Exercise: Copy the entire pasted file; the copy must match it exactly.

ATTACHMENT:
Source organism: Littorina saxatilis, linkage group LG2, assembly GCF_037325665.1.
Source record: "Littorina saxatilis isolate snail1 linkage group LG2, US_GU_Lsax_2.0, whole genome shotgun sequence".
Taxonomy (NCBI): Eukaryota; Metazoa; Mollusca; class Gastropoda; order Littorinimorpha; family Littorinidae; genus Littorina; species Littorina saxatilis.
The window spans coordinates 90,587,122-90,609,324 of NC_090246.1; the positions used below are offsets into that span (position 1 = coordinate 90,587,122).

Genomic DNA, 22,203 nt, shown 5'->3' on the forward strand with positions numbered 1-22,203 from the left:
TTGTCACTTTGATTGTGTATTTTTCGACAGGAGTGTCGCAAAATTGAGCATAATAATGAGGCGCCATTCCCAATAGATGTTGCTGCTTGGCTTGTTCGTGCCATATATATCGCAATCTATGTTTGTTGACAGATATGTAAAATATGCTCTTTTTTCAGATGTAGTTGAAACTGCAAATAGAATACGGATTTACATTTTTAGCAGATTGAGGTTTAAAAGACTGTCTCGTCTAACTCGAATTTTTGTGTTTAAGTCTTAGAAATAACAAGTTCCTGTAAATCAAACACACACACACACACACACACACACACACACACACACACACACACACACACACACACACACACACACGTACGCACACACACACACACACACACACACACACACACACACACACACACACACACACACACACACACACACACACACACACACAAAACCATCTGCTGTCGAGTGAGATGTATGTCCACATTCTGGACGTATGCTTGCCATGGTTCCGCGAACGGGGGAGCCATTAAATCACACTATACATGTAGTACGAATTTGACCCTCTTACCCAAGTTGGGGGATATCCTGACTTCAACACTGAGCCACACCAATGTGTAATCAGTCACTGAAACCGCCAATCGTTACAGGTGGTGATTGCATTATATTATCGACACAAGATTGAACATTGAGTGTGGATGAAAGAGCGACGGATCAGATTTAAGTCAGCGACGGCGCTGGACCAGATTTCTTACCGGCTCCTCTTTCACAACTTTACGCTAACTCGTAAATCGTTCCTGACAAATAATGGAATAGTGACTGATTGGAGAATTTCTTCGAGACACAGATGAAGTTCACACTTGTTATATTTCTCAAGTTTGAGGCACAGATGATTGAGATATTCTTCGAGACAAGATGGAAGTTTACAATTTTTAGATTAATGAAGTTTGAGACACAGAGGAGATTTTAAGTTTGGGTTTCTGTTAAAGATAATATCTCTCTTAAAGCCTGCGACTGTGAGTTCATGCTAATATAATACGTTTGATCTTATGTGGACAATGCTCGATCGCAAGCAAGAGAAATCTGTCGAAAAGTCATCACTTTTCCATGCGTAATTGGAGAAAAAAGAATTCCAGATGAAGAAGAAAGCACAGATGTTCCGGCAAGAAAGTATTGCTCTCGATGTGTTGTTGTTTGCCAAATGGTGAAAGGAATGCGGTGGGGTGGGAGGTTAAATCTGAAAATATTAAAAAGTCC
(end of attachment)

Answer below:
Source organism: Littorina saxatilis, linkage group LG2, assembly GCF_037325665.1.
Source record: "Littorina saxatilis isolate snail1 linkage group LG2, US_GU_Lsax_2.0, whole genome shotgun sequence".
Taxonomy (NCBI): Eukaryota; Metazoa; Mollusca; class Gastropoda; order Littorinimorpha; family Littorinidae; genus Littorina; species Littorina saxatilis.
The window spans coordinates 90,587,122-90,609,324 of NC_090246.1; the positions used below are offsets into that span (position 1 = coordinate 90,587,122).

Genomic DNA, 22,203 nt, shown 5'->3' on the forward strand with positions numbered 1-22,203 from the left:
TTGTCACTTTGATTGTGTATTTTTCGACAGGAGTGTCGCAAAATTGAGCATAATAATGAGGCGCCATTCCCAATAGATGTTGCTGCTTGGCTTGTTCGTGCCATATATATCGCAATCTATGTTTGTTGACAGATATGTAAAATATGCTCTTTTTTCAGATGTAGTTGAAACTGCAAATAGAATACGGATTTACATTTTTAGCAGATTGAGGTTTAAAAGACTGTCTCGTCTAACTCGAATTTTTGTGTTTAAGTCTTAGAAATAACAAGTTCCTGTAAATCAAACACACACACACACACACACACACACACACACACACACACACACACACACACACACACACACACACACGTACGCACACACACACACACACACACACACACACACACACACACACACACACACACACACACACACACACACACACACACACACAAAACCATCTGCTGTCGAGTGAGATGTATGTCCACATTCTGGACGTATGCTTGCCATGGTTCCGCGAACGGGGGAGCCATTAAATCACACTATACATGTAGTACGAATTTGACCCTCTTACCCAAGTTGGGGGATATCCTGACTTCAACACTGAGCCACACCAATGTGTAATCAGTCACTGAAACCGCCAATCGTTACAGGTGGTGATTGCATTATATTATCGACACAAGATTGAACATTGAGTGTGGATGAAAGAGCGACGGATCAGATTTAAGTCAGCGACGGCGCTGGACCAGATTTCTTACCGGCTCCTCTTTCACAACTTTACGCTAACTCGTAAATCGTTCCTGACAAATAATGGAATAGTGACTGATTGGAGAATTTCTTCGAGACACAGATGAAGTTCACACTTGTTATATTTCTCAAGTTTGAGGCACAGATGATTGAGATATTCTTCGAGACAAGATGGAAGTTTACAATTTTTAGATTAATGAAGTTTGAGACACAGAGGAGATTTTAAGTTTGGGTTTCTGTTAAAGATAATATCTCTCTTAAAGCCTGCGACTGTGAGTTCATGCTAATATAATACGTTTGATCTTATGTGGACAATGCTCGATCGCAAGCAAGAGAAATCTGTCGAAAAGTCATCACTTTTCCATGCGTAATTGGAGAAAAAAGAATTCCAGATGAAGAAGAAAGCACAGATGTTCCGGCAAGAAAGTATTGCTCTCGATGTGTTGTTGTTTGCCAAATGGTGAAAGGAATGCGGTGGGGTGGGAGGTTAAATCTGAAAATATTAAAAAGTCC